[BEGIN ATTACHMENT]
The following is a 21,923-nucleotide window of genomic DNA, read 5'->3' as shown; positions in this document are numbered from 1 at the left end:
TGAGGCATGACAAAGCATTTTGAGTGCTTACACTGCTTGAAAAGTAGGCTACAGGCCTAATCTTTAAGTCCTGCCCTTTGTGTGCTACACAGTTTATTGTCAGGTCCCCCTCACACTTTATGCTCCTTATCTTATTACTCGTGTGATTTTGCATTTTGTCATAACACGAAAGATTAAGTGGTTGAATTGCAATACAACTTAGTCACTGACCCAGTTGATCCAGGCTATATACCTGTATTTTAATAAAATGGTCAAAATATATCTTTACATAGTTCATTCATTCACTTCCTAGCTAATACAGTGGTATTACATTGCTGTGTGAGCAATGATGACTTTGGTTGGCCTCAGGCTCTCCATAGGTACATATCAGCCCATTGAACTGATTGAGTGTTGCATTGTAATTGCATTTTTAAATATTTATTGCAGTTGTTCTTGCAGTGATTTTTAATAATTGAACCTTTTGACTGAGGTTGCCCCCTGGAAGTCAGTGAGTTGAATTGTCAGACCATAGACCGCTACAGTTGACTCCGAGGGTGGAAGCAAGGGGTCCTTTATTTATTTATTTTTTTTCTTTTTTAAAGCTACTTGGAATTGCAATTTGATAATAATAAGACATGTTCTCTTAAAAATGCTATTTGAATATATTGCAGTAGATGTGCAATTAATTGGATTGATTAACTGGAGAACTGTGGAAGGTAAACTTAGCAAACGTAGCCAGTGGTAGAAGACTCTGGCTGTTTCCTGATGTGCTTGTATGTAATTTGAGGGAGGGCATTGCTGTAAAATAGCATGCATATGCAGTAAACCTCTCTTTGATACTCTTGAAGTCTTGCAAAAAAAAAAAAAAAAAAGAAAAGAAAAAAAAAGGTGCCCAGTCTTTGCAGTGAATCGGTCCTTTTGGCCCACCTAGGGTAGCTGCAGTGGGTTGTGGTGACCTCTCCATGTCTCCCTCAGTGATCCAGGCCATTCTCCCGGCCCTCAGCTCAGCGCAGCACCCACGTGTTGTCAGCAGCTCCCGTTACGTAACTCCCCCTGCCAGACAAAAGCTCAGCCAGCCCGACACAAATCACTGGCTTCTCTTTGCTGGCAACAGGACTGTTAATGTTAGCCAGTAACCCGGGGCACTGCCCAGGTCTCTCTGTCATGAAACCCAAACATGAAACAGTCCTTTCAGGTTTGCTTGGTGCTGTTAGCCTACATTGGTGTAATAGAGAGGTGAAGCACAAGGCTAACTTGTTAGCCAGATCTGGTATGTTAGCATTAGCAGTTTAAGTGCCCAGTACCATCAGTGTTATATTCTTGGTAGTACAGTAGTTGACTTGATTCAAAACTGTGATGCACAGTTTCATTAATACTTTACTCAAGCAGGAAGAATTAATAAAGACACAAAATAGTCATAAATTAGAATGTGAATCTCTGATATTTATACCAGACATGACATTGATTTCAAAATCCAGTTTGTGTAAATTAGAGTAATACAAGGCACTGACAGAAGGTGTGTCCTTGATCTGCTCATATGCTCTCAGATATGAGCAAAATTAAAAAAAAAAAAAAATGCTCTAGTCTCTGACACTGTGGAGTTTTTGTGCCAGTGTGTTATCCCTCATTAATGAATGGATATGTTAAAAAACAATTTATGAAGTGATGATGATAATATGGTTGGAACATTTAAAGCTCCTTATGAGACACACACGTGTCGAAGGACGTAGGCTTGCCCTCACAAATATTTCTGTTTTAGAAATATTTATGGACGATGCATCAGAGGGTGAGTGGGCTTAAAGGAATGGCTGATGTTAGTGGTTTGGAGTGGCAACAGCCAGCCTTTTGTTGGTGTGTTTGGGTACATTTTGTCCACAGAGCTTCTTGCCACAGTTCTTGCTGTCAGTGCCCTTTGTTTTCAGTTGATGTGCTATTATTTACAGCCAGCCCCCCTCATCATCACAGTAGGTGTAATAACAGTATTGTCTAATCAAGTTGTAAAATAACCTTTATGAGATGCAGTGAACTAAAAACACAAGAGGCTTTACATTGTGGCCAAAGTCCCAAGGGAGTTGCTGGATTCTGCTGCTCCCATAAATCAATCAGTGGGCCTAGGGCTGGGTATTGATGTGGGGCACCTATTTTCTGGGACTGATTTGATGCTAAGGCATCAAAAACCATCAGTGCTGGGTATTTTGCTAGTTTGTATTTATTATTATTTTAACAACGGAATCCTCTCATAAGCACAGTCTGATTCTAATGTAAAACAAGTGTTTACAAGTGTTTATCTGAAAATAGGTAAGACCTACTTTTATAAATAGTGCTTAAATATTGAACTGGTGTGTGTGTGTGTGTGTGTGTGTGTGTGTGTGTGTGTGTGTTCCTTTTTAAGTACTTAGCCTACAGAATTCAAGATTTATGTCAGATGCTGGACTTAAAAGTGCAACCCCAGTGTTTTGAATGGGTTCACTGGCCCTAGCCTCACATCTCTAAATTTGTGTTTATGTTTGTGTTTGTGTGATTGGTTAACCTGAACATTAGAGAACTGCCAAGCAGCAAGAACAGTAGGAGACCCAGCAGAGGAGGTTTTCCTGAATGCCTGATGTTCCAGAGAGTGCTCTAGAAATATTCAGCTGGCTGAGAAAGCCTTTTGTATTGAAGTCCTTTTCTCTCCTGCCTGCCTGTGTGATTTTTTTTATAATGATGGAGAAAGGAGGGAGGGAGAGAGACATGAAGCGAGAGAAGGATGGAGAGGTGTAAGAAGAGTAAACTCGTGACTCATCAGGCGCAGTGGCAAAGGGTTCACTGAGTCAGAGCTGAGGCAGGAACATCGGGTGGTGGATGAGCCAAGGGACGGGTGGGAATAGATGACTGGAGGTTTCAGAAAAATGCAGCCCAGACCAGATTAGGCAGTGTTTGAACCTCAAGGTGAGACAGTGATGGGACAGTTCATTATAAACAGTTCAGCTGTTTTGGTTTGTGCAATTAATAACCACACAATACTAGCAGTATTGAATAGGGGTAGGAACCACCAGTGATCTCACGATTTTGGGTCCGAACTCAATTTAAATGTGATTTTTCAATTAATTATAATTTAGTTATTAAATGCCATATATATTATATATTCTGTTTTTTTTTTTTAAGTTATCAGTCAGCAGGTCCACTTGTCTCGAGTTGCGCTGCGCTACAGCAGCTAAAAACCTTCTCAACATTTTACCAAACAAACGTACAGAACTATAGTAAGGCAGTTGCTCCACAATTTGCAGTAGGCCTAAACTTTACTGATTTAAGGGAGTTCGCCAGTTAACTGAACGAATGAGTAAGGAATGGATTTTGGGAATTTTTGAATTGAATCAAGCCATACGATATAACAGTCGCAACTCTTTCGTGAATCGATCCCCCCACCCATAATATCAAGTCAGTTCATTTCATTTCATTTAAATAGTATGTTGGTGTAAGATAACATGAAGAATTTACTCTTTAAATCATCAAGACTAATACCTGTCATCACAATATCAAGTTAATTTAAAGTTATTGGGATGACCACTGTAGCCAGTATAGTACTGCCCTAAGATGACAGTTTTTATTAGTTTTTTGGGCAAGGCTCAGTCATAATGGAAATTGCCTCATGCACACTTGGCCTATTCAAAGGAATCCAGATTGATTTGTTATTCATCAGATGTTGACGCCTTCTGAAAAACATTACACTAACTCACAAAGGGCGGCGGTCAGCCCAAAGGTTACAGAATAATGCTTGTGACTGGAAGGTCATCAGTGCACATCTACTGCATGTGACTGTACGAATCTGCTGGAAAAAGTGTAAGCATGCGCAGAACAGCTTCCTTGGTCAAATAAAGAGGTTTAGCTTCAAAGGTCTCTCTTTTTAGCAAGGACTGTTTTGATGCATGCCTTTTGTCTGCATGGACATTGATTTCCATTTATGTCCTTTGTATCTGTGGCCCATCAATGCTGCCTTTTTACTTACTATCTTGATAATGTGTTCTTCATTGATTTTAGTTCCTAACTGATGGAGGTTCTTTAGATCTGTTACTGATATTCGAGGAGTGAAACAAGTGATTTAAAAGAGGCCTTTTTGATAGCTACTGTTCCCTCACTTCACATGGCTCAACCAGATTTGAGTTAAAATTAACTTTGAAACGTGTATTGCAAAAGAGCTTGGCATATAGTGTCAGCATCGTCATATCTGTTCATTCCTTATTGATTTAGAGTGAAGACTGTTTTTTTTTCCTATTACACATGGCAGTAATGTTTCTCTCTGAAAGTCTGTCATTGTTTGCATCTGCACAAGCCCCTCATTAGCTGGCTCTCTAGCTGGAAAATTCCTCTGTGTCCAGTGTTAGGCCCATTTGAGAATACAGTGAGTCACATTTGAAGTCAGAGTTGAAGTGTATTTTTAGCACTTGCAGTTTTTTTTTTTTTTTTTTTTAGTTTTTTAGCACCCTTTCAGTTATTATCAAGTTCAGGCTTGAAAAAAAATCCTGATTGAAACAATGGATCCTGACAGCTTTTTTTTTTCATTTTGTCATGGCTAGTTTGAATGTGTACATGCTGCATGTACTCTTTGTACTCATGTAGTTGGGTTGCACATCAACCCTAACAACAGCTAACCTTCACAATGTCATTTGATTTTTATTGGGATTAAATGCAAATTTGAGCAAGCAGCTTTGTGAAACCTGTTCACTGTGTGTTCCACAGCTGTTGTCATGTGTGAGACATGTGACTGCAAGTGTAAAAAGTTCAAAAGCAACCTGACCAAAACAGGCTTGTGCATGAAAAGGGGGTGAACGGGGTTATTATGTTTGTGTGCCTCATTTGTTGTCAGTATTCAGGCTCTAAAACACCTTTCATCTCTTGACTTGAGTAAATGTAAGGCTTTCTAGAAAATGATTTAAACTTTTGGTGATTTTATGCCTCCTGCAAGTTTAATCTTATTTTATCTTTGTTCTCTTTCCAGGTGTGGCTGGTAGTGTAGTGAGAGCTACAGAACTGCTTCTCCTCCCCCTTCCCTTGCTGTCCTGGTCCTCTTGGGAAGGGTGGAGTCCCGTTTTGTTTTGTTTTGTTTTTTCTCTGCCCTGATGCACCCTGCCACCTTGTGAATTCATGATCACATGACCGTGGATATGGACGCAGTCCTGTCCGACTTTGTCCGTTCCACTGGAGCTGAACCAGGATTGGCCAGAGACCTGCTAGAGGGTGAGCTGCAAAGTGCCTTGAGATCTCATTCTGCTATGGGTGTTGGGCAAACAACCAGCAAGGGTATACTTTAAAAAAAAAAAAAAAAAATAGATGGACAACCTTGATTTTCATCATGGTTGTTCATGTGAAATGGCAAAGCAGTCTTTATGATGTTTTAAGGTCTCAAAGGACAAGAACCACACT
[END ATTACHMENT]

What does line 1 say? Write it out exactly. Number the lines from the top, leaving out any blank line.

The following is a 21,923-nucleotide window of genomic DNA, read 5'->3' as shown; positions in this document are numbered from 1 at the left end: